Emotion in Pictures - V. V. Ramana

V. V. Ramana of Villart Studio captures the kind of images that make you whisper “wow” under your breath. A groundbreaking photographer throughout his illustrious career, Ramana continues to push boundaries and innovate after decades of professional work. His wedding photography inspires and his cityscapes are confident and crisp. Unafraid to get up close and personal, his shots never fail to capture and encapsulate a moment.

Starting photography in 1990, you have a wide-ranging collection of work; do you have a preferred subject for your photograph?
Although we shoot portraits, families, products, tabletop, jewellery, modelling etc., I particularly love wedding because Indian weddings are full of emotions, exciting, colourful, and the celebrations are at its peak. I also enjoy taking pictures of kids as my approach is minimalistic, simple, and organic. There is originality in their postures, innocence in their smile, and their ever joyful nature makes their portraits stand out.

What are your creative influences?
Honestly, I have not looked to any photographer for inspiration. Instead, I ensure to attend international workshops and exhibitions like Photokina to update ourselves with the latest trends, types of equipment, and technology. The evolution of the internet and rampant social media sharing of photos has made it easy for one to share their art. We just have to keep our mind open to observe a different perspective, appreciate it, and accept the changing world and presentation styles.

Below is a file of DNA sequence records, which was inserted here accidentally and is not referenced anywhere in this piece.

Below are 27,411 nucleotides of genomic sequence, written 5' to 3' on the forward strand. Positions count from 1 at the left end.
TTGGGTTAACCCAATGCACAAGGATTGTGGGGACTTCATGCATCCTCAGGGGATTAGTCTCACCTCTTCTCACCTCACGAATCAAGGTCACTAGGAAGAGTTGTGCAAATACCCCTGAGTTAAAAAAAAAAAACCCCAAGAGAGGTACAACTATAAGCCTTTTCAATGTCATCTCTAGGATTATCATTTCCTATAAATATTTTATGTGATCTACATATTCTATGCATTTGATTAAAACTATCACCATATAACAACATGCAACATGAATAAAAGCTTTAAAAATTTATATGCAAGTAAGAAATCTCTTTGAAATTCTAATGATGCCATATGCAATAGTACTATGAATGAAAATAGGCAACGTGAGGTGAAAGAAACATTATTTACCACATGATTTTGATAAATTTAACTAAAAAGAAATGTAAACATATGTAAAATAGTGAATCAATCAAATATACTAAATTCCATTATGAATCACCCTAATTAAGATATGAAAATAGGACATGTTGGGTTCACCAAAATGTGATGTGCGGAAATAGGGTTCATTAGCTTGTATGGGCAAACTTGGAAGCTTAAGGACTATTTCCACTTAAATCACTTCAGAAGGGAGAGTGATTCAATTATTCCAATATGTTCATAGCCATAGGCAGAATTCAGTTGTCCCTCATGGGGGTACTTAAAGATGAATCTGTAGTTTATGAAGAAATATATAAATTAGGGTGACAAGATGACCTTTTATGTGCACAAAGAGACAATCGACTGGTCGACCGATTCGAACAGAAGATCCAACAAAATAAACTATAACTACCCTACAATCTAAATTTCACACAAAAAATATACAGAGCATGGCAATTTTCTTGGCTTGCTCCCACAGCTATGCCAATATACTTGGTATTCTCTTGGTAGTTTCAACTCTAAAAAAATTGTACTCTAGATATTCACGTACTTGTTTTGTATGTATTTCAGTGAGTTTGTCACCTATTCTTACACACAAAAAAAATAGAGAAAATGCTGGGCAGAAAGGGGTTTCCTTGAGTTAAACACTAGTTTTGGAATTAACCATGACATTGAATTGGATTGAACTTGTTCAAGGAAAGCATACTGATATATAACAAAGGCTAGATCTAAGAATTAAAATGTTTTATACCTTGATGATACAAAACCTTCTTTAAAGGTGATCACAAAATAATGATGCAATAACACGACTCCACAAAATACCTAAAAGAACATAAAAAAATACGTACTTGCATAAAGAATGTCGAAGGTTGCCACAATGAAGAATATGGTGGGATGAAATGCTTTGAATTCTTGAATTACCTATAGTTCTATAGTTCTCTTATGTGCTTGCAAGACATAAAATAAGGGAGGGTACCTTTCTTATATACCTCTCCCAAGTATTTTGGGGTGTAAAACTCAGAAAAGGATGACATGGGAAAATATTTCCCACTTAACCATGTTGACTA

I also get inspired from the weddings we cover. Each client is unique and their stories and different customs fascinates me. Every wedding poses challenges; each day unfolds differently and gives you different subjects to work with, but, one thing that stays constant is the imagery and the art that we are creating.

When someone looks at your photography, what do you want them to know about you?
I want people to look at a picture and say ‘Wow!’ I usually look for that more than the technical perfection. Others should appreciate no matter how good you are in your art. I want people to feel the excitement and have feelings looking at my photos.

Hyderabad is the backdrop for many of your photography series, which highlight the profound change it has undergone in the recent year. Do you still see the beauty in today’s Hyderabad and will it always remain home to you despite these changes?
Yes, because development has never destroyed the historical monuments of the city. Moreover, many of the barren lands are now a well-developed shooting spot, giving us more opportunities to take remarkable pictures.

Black tones in photographs are sometimes hard to depict detail from, how do you get the effect you wanted?
In good old days, a photographer had to be a master of reading lights. Once you are strong in that, you can experiment with black tones. But, these days, handling shadows has become much easier with highly advanced cameras as they come with greater dynamic range.

What’s the best way to get started with portrait photography?
People try to buy an expensive camera, but the right portrait lens is more important than a high-end DSLR. The widest aperture lens will also give great portraits even in combination with a cropped frame DSLR.

What is your go-to gear?
For most events, I shoot with Sony 7RM3 with 50mm / 24-70mm lens.

What can we expect from you in the future?
I want to open a world-class photography university. Yes, that’s my dream. When we started the studio, we had to do the job of an assistant for years to learn the tricks of the trade. This generation is trying to learn photography through social media. Though plenty of tutorials are available, it is only in bits and pieces. Youth needs an organised learning process to master the art of photography.